Three Vines and a Vocation

A story of three intertwining vines is my attempt at the impossible, to image my life, in particular my vocational narrative.

The first to begin growing in me was a mystical yearning, more a tender shoot on the vine that emerged from the soil of long, solitary walks each school day from the end of the bus line in Knoxville, Tennessee. Over time my curiosity about the meaning of life in general and God in particular gradually undermined my parents’ assumption that, being the only son, I would go into the family business. Following graduation from Vanderbilt University (BA) in 1956, this longing took me to seminary.

My years at Southern Baptist Seminary in Louisville, Kentucky (BD, STD) included retreats at near-by the Abbey of Gethsemane, a Trappist monastery, and especially occasional visits with the monk, Father Louis (Thomas Merton). He, along with others, introduced me to the contemplative tradition of the larger church. There deepened in me a heart sense of being embraced by Mystery whose essence is nothing less than unconditional Love, unrelenting Justice that desires incarnation in the world. That God, the Abba of Jesus, felt like incredible good news.

In that seminary context, my vocational clarity, long in formation, crystallized in one moment. I was sitting in a class on pastoral care observing a professor unpacking a typical pastoral dilemma. I whispered to myself, “I want to do that!” And I have for over fifty years.

In 1967 I became pastor of Ravensworth Baptist Church, located in the suburbs of Washington, D.C., a progressive congregation that worked at faithfulness amid the intense interracial and political stresses of those years. In my efforts to lead, I over-functioned, working myself into a deep weariness of body, mind and spirit. In 1972, I resigned and took refuge with our family of six in the Blue Ridge Mountains of Virginia.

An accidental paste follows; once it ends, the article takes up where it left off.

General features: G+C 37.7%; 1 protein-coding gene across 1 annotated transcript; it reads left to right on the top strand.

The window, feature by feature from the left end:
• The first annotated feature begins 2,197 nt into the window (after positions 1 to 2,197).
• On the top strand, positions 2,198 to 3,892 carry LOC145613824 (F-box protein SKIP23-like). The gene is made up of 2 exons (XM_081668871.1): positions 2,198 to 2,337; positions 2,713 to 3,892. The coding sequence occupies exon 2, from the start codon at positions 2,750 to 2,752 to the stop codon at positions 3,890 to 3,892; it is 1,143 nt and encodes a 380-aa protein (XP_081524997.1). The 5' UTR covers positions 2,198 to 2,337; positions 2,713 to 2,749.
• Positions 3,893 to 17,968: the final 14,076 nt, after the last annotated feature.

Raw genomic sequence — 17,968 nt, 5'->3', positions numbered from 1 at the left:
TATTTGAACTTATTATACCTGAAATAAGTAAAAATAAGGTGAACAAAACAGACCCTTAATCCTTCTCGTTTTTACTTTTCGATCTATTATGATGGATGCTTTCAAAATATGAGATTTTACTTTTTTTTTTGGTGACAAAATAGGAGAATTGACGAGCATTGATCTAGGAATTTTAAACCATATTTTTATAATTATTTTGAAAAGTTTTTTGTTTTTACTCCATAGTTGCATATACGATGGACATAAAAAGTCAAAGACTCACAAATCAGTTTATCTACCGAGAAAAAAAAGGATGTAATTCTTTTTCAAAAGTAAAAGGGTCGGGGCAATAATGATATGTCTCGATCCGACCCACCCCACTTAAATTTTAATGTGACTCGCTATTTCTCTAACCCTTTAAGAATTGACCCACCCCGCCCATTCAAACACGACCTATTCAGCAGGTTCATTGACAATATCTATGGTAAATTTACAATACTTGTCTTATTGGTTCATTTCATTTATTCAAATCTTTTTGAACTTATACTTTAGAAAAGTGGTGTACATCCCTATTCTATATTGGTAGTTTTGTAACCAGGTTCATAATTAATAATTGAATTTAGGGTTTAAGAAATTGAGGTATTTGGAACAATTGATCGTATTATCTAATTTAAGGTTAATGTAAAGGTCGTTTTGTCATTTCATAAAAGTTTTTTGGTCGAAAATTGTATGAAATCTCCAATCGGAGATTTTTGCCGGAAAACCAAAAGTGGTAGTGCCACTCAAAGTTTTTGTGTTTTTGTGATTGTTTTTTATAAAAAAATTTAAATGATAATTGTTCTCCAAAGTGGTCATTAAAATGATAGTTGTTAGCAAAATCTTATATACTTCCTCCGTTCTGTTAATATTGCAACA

From this place of detachment, I sat down before the question — “what happened?” Earnest reflection on my pastoral leadership began a deeper curiosity about leadership in general. That second vine, leadership, as it joined the mystic vine, provided renewed energy for my reentry into the workplace. After this year of solitude, healing, and learning, I joined the staff of the Department of Pastoral Care at NC Baptist Hospital in Winston-Salem, NC, in 1973, and became its director in 1976. Then in 1983, I accepted a call to become pastor of Pullen Memorial Baptist Church, Raleigh, NC, where I continued until my retirement in 1998. During those years, I learned to see myself as a leader within systems, an understanding that included but transcended my self-perception as pastor to individuals and families.

A third vine began to grow alongside the first two. From the soil of relationships with trusted colleagues grew my awakening to the power and criticalness of intentional community. Throughout my vocation, I was a member of some kind of support group. And for few years, I met for a full day each week with a four other ministers where a deeper level of support, collaboration and accountability became possible. These Sabbath gatherings provided a base community from which I offered pastoral care and leadership.

These intertwining vines still mark my vocation. I remain a novice contemplative, an inquisitive student of leadership, and value the risk-taking that deepening community requires of us.

Since retirement these three vines continue to bear fruit — but with a notable shift. I am now more Jonathan than David, more in the role of nurturing leadership than taking it on myself. Jonathan, you recall, recognized young David’s greatness as a leader, and promised him his support, symbolized by gifts of robe, armor, sword, bow and belt. (I Samuel 18:1–5).

This website represents the Jonathan gifts to the Davids, those of you in positions of pastoral leadership.

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